Fannie Lorber

In 1907, Fannie Lorber founded the Denver Sheltering Home to care for the children of Jewish tuberculosis patients at National Jewish Medical and Research Center and Jewish Consumptive Relief Society. Once the Home, as it was called, had been established, Lorber served as its president, ensuring its growth and evolution as it continued to serve children with respiratory issues.

In the late 1800s, Denver was a popular destination for individuals suffering from tuberculosis because of the climate’s supposed beneficial effect on respiratory diseases. Many hospitalized patients were unable to care for their children, and many of these children became “TB orphans” who were left to fend for themselves. To help these children, Lorber spearheaded efforts to raise money to open and perpetuate the Denver Sheltering Home. In 1920, the organization became a national one, operating fundraising offices in New York as well as Denver. Lorber recruited a team of women to assist in her efforts and grew the organization to more than 100 auxiliaries nationwide.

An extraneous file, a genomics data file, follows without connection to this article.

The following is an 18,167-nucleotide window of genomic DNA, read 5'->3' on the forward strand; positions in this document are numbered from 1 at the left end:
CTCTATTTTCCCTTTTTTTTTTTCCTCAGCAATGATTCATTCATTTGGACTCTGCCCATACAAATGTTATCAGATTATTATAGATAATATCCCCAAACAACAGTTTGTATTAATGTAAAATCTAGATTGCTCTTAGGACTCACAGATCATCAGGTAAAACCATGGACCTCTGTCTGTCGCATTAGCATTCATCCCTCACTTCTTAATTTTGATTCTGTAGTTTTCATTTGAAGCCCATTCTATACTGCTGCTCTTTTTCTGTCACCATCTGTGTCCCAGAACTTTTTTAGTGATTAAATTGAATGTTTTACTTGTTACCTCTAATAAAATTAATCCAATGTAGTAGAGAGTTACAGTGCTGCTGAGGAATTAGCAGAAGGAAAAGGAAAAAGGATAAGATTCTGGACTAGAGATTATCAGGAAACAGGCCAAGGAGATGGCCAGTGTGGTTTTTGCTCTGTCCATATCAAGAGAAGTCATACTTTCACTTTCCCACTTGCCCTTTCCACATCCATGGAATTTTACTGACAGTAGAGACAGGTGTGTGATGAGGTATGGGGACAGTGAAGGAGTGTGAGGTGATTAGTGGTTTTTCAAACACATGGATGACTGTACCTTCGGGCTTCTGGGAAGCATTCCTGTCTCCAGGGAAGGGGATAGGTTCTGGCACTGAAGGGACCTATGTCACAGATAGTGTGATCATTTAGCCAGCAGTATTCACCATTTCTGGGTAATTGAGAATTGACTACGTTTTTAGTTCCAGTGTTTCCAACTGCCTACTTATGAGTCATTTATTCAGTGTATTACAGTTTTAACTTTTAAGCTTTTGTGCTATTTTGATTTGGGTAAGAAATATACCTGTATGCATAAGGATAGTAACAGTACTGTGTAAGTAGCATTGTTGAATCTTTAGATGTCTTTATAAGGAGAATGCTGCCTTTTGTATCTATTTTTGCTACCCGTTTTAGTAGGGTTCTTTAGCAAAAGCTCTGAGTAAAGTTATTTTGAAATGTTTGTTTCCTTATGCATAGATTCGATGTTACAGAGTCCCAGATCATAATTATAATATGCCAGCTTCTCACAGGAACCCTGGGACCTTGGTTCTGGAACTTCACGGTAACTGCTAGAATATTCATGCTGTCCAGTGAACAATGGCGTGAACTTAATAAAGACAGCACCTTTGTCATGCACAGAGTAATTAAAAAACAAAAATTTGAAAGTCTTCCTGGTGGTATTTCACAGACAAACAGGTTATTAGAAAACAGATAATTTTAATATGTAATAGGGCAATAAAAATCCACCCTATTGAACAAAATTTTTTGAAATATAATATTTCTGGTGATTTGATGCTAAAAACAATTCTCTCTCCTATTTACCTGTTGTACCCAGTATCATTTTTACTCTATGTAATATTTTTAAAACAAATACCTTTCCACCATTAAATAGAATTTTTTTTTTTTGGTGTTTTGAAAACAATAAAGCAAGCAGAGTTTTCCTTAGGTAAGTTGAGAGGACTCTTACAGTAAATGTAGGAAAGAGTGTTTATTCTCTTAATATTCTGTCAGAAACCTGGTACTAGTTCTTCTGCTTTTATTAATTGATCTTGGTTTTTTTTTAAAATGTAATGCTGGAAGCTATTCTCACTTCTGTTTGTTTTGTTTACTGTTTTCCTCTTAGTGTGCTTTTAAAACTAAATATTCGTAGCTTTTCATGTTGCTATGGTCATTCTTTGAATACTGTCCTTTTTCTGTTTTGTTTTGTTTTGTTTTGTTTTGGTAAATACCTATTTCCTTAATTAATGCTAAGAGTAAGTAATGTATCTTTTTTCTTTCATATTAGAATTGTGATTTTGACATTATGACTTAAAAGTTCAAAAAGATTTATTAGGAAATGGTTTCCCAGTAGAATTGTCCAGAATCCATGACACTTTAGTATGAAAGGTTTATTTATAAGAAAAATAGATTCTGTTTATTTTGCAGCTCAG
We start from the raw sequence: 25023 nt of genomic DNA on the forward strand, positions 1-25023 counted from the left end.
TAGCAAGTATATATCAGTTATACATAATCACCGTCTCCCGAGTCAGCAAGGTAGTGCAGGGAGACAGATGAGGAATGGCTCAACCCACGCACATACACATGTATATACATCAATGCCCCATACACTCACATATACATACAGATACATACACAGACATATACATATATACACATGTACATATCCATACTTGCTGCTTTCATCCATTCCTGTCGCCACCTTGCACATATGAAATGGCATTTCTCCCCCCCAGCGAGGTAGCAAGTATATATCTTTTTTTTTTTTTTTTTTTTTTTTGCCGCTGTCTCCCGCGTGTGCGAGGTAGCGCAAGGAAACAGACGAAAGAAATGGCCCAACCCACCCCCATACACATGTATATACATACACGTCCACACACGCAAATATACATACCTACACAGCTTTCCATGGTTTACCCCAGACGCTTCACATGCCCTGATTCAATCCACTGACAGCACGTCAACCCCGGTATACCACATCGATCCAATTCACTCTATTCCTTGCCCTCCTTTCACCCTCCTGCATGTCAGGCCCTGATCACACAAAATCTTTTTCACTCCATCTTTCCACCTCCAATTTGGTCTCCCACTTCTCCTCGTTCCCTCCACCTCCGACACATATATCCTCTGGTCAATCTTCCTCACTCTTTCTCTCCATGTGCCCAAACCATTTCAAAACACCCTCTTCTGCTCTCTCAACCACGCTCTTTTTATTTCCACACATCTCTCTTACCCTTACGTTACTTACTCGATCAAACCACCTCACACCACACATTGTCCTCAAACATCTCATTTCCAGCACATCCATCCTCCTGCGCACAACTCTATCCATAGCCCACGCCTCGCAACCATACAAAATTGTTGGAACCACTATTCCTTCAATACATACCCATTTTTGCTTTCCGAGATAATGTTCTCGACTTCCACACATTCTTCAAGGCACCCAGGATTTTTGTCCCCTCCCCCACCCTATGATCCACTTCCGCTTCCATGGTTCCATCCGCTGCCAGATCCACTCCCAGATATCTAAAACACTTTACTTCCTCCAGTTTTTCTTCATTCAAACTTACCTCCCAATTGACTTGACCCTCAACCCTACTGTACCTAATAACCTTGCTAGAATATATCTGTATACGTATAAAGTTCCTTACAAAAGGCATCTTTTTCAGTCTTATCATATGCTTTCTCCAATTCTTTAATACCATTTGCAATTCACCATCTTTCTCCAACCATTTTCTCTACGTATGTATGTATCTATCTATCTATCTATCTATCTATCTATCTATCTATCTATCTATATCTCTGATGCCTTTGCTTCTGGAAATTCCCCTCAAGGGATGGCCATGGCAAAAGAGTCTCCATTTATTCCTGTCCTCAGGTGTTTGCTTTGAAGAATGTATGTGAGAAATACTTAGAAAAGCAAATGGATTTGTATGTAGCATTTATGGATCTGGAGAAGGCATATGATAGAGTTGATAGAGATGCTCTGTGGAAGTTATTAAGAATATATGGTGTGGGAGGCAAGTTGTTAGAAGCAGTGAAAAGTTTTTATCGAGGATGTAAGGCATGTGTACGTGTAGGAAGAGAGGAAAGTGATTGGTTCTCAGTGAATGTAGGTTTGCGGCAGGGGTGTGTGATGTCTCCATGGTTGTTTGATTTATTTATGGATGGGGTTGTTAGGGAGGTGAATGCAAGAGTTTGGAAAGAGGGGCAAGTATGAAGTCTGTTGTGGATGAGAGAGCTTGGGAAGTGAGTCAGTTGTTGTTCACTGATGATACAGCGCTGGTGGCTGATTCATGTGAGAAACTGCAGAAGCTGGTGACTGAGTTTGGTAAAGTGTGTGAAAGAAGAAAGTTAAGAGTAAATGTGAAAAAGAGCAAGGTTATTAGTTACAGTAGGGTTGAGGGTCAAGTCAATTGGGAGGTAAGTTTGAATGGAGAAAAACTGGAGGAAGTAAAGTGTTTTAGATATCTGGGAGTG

As advances in tuberculosis treatment made it possible for more patients to be cared for in their own communities, fewer children of TB patients needed care in the Denver Sheltering Home. The Home evolved to become a nonsectarian center that battled childhood asthma under the name The Jewish National Home for Asthmatic Children. The name was later changed to the Children’s Asthma Research Institute and Hospital and finally to The National Asthma Center. The Home, which achieved an international reputation for its innovative and successful treatment of asthma, eventually merged with National Jewish Hospital and Research Center to become National Jewish Medical and Research Center.

Lorber was wholly dedicated to the children in the Denver Sheltering Home from its inception in 1907 and served as its president until her death in 1958. She was wholly dedicated to the children in the Denver Sheltering Home from its inception in 1907 and served as its president until her death in 1958.